This blog is a record of the wine that I make and drink. Each flavour made and each bottle drunk will appear here. You may come to the conclusion that, on the whole, I should be drinking less.

Thursday 29 May 2014

Rose Petal Wine - First Bottle (A3), 8th May and 24th May 2014

8th May 2014
I left this bottle in the fridge at our holiday cottage in Millbeck, Cumbria. Rachel was very keen that I bring a bottle of Rose Petal to the Lake District, and she planned to drink a glass in the garden on our last night. However, Claire and I have come home a day early to say our goodbyes to Julia, who is dying in hospital. Rose Petal Wine seems less significant.

24th May 2014

Rachel saved this as she thought that it didn't seem right to drink it without us. We drank it in York at my parents', shared between nine. And it is fabulous. It has a fuller taste than my previous version, with just as much rose flavour. Duncan thought it sherry-like, and I will definitely make it again this year.

If you want to see how I made this wine, click here.

Wednesday 28 May 2014

Rhubarb Wine - Second Bottle (B6), 23rd May 2014

On the basis that we were having a smoked cod chowder tonight, Claire asked for something dry and white. Of my three suggestions she chose rhubarb - despite it being very nearly pink. The chowder was delicious and the wine was alright, in a 'nothing to write home about' kind of way.

The main features of today, though, have been grumpiness and mouth ulcers - with the former being partly caused by the latter. I have mostly been snarling at people at work. (How dare they ask me to do things? Don't they know that I am Busy?) And this leads me to feel stressed, which feeds the ulcers. A viscious cycle, which I hope the wine may break.

Monday 26 May 2014

Crab Apple Wine - Final Bottle (C4), 18th May 2014

And so Goodbye Crab Apple 2012. You have been pretty much the same as every other vintage of crab apple wine since we got the tree. No better, no worse.

I do enjoy crab apple wine - it has a strong cider taste, but remains a wine. We have drunk tonight's bottle to pan-fried tuna with griddled courgettes and aubergines, fried potato chunks and a tomato sauce. All delicious. And there is still pudding to come.

Much of today has been spent in the garden. It has been one of those rare English summer days (despite it still being spring) where we have had continuous sunshine and it has been hot enough to sit bare-chested, reading. My book is a graphic novel for Book Group and I hate it. Not because it is a graphic novel, but because of its subject matter - Jack the Ripper. It is From Hell and is compelling, in a disgusting, ghoulish way.

Sunday 25 May 2014

Strawberry Wine - Final Bottle (5), 17th May 2014

On a beautiful late-spring day, I took this final bottle of strawberry wine over to Richard & Linda's, where we were treated to a Vietnamese meal. Richard was lead cook and everything was an experiment. The home-made spring rolls were delightful - crispy, light, full of flavour - and proved to be the highlight.

The next course was meant to be stir-fried pork, prawns and vegetables in crepes. Linda, Claire and I sat on the comfy chairs while Richard prepared it. After about 45 minutes it was clear that things were not going to plan. We ended up with stir-fry and the crepes ended up in the bin.

Pudding was ice-cream, banana fritters (delicious) and a weird green cake thing made with some sort of leaf. I had seconds of the first two.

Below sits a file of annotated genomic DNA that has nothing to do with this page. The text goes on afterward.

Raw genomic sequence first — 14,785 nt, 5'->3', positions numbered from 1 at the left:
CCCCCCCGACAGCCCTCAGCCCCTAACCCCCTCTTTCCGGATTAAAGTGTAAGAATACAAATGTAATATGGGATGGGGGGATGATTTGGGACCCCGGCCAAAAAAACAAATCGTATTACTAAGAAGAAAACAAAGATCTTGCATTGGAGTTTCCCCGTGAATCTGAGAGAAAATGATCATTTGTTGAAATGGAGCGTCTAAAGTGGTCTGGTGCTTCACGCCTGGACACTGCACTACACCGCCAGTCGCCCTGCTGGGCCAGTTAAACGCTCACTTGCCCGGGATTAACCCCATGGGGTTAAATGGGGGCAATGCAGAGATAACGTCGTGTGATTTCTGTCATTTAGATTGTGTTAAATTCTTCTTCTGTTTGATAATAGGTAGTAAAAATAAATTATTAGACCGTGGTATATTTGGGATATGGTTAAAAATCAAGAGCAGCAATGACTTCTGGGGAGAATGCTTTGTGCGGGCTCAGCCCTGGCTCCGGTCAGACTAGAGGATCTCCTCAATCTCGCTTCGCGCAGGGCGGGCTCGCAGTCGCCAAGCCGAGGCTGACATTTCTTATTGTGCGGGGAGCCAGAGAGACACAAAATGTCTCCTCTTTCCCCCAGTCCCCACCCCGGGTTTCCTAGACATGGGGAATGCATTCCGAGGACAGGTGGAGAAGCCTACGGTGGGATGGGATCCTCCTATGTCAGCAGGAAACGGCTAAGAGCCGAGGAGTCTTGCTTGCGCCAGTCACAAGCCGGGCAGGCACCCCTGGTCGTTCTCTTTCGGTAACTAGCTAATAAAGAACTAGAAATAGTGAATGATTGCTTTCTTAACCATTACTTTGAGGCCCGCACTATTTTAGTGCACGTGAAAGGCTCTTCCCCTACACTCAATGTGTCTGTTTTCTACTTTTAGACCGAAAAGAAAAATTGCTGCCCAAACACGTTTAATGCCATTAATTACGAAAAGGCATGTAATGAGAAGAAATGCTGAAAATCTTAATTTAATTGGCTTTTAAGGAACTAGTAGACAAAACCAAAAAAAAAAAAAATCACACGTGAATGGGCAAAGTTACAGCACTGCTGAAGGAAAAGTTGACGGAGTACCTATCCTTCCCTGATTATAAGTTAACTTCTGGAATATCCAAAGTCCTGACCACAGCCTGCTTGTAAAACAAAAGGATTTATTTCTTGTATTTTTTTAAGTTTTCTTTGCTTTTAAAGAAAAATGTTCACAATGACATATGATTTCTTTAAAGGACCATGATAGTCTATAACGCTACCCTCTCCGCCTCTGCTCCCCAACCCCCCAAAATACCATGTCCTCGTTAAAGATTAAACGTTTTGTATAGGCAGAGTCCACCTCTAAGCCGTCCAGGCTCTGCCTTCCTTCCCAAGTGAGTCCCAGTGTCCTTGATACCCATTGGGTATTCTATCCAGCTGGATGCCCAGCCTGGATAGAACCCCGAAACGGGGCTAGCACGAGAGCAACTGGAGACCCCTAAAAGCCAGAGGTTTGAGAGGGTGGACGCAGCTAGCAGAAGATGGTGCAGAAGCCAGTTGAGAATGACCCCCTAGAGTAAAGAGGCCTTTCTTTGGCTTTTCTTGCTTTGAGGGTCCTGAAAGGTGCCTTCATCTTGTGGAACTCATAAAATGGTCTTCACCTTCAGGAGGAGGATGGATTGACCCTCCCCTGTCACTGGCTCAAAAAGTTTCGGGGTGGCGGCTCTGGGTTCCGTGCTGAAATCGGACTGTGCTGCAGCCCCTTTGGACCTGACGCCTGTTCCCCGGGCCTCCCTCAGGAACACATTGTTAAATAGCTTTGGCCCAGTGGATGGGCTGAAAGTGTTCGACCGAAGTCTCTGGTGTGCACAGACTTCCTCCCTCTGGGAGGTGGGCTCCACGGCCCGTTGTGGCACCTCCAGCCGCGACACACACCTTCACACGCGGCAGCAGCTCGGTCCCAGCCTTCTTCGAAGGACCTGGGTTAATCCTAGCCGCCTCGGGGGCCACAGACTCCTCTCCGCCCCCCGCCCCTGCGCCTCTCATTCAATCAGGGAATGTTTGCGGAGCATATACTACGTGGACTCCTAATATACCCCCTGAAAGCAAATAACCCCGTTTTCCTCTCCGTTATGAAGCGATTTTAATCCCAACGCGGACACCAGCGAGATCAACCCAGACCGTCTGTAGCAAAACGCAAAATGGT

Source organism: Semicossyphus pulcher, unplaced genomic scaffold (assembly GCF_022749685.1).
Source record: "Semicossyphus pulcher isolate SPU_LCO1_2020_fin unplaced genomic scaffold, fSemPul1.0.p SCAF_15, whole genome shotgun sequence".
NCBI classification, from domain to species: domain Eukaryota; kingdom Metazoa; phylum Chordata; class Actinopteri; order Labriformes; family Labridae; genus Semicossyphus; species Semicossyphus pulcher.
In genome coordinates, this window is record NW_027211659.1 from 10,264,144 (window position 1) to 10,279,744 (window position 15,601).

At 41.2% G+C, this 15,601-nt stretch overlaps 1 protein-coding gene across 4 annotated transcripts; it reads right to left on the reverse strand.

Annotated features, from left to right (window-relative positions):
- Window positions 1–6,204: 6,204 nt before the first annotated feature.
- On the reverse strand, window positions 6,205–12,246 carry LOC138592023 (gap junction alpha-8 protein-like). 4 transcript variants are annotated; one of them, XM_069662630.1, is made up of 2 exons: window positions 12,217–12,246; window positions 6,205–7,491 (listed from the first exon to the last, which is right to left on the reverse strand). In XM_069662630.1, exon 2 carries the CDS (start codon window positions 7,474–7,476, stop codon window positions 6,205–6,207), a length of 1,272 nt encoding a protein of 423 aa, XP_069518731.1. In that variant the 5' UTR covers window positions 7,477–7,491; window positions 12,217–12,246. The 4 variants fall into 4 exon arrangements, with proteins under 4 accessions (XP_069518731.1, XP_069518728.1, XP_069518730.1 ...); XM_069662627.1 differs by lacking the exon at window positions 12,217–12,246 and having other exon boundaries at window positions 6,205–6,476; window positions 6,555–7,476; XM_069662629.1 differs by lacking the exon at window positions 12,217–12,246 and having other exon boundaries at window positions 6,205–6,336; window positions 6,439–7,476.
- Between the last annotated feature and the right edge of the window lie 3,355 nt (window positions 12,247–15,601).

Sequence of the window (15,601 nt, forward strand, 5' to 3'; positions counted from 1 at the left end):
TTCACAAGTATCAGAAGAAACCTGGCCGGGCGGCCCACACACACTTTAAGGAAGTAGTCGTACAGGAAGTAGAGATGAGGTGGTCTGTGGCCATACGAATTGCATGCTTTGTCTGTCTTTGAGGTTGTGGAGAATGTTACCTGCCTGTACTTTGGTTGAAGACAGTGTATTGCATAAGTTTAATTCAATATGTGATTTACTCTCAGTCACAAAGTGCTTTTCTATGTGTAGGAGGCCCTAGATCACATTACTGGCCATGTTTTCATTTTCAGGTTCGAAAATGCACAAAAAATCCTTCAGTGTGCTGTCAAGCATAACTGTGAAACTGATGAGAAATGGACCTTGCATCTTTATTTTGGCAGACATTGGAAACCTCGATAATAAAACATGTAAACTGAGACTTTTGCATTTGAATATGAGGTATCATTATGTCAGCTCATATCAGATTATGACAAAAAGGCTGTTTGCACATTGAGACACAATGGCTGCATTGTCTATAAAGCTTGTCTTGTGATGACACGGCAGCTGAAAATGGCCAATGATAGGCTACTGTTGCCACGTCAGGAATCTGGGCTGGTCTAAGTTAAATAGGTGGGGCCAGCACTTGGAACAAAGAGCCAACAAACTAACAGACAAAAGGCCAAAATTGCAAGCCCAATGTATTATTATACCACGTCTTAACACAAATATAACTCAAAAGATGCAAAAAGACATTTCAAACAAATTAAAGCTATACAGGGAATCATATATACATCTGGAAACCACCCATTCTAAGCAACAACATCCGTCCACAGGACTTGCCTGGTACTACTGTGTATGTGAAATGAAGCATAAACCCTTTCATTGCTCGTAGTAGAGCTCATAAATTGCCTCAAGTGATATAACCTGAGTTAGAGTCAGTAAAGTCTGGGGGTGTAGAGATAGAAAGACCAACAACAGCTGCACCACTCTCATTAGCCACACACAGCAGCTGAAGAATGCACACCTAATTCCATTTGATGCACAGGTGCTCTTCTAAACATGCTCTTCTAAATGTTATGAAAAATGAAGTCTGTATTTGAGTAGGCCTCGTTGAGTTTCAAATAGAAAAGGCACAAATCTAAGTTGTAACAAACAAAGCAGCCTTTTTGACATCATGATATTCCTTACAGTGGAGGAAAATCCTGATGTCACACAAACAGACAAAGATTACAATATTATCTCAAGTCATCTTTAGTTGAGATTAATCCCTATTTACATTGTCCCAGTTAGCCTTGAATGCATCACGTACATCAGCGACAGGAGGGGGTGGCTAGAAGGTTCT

Strawberry wine was a good choice - the fruit complemented the meal and it is one of Richard's favourites.

Saturday 24 May 2014

Orange Wine - Third Bottle (A2), 15th-16th May 2014

Orange wine was my reward for going swimming. Before last night I don't think I have swum since 2009. However, I have moved offices so that Work is now 5 miles away, rather than not-quite-four, and that is too far to walk. Unless I make an effort I will now get no exercise whatsoever. Hence going swimming.

It was a better experience than I had feared, but worse would have been tricky. Scott Hall Swimming Baths have become far less scuzzy over the last 5 years, and there isn't quite so much public nudity. I managed either 14 or 16 lengths, and can still move 24 hours later.

In fact today I did walk home, through some exceptionally well-heeled areas of Leeds, and I feel I deserved my share of the orange wine, which was its usual crisp, dry self.

The last time I was anywhere near a swimming pool

Thursday 22 May 2014

Crab Apple Wine - Seventeenth Bottle (A5),11th May 2014

There is a lot to do when someone dies, and doing it helps with the grieving. While you are filling in Probate forms and discussing funeral arrangements, it is all to do with the person you are missing so, so much and therefore includes them in the process. Most importantly within these tasks, Claire and I netted Julia's redcurrants on her allotment. The person who takes over will benefit and I have hope that I might too. It felt like the right and proper thing to do. Claire donned a bee-keeper's uniform and told the bees on the allotment that Julia had died. This, apparently, is what one does.

I opened a bottle of crab apple on Sunday night and it was a good evening, if busy, with cooking, washing up and making Vanilla Wine.

And you may be relieved to hear that I should stop banging on quite so much about Julia over the next few posts. But it has been a traumatic experience which filled every thought.

Julia's redcurrants last year

Saturday 17 May 2014

Vanilla Wine - The Making Of ...

A couple of weeks ago I was idly flicking through CJJ Berry when my eye was caught by 'Vanilla Wine'. I had never noticed this before, and - of course - this is the obvious choice for a wine beginning with 'V'. Yet, looking through the recipe, there is a glaring omission. For a vanilla wine, there is a distinct lack of vanilla. It called for rhubarb (six pounds), lemon (two) and hawthorn blossom (a gallon). This required serious amendment if I was to genuinely tick off the letter V. I decided that 8 pints of hawthorn blossom was ridiculous, so I have used three pints instead, and substituted a vanilla pod for the remainder. Otherwise I have (mostly) kept to CJJ Berry's ingredients and totally ignored his method.

Hawthorn Blossom on its tree
I picked the rhubarb from Julia's allotment on 10th May. This was only two days after she had died, and I found it almost too emotional. I have since been back to net her redcurrants, and that was much better. Anyway, today - Sunday 11th May - I ventured out to Stonegate Fields to pick the hawthorn blossom. Getting three pints took a fair while and having a measuring jug with me proved to be a Good Thing. I wasn't too fussy about stems or, indeed, leaves. Each pint came from a different tree, and I made a token effort only to pick open blossom, tending towards those with pink stamens.